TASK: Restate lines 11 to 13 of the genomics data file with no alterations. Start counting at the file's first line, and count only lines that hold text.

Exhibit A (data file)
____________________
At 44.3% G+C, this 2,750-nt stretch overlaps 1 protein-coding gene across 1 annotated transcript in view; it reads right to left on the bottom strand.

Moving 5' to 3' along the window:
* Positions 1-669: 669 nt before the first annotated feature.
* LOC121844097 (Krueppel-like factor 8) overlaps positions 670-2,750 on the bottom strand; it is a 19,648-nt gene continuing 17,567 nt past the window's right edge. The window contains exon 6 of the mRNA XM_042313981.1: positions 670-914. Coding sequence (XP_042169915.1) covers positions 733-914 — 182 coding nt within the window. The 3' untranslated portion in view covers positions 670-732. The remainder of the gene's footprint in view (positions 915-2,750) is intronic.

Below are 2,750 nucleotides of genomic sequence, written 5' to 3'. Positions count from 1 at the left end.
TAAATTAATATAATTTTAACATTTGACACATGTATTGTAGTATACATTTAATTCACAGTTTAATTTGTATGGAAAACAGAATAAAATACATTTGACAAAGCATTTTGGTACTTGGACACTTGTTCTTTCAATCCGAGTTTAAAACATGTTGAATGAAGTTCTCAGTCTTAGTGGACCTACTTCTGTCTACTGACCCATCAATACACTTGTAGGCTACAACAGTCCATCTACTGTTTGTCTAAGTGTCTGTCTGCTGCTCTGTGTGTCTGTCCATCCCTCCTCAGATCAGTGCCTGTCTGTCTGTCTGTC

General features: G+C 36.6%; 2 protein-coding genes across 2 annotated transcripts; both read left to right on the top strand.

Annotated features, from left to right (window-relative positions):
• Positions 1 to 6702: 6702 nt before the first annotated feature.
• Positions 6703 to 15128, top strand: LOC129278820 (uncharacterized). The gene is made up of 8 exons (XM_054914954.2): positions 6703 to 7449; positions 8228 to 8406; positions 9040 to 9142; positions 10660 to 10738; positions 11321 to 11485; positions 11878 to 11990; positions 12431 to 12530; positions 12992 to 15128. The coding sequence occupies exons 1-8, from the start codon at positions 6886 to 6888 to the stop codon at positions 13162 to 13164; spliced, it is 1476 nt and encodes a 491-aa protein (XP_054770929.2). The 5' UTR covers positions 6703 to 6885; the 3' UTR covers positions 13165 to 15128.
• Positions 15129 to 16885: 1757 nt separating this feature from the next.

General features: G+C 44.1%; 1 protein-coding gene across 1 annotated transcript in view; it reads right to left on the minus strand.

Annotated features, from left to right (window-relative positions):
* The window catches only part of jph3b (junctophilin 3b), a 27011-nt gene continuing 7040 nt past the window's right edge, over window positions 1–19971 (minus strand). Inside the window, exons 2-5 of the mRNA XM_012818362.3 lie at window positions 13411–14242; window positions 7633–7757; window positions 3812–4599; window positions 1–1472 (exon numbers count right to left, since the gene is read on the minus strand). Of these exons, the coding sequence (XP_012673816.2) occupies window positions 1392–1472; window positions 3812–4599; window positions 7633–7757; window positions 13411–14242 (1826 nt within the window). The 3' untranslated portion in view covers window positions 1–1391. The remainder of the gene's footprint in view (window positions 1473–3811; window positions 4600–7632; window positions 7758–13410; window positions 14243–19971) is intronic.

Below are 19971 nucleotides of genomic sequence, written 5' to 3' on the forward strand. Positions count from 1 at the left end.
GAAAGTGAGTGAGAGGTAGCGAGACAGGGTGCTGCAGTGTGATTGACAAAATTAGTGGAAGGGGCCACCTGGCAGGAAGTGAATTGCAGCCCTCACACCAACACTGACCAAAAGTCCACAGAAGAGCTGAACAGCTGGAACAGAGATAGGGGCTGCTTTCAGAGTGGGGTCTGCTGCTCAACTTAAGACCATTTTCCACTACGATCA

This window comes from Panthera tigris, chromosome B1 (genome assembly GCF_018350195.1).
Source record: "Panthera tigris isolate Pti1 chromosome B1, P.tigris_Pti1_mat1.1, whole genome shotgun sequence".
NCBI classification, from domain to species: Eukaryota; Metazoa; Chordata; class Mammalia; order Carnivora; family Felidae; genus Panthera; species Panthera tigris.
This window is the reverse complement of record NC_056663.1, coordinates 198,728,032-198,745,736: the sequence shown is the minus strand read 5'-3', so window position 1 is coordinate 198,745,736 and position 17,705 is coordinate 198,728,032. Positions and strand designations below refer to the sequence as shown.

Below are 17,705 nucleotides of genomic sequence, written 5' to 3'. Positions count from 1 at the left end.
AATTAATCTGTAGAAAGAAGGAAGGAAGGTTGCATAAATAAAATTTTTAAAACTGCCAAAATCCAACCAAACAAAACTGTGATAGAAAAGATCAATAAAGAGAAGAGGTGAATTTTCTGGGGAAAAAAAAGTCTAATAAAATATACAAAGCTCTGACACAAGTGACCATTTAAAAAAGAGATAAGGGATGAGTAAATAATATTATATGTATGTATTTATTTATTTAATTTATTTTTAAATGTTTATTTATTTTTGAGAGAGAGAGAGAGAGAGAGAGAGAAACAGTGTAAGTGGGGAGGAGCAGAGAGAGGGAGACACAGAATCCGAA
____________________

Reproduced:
• Positions 15129 to 16885: 1757 nt separating this feature from the next.

General features: G+C 44.1%; 1 protein-coding gene across 1 annotated transcript in view; it reads right to left on the minus strand.

Annotated features, from left to right (window-relative positions):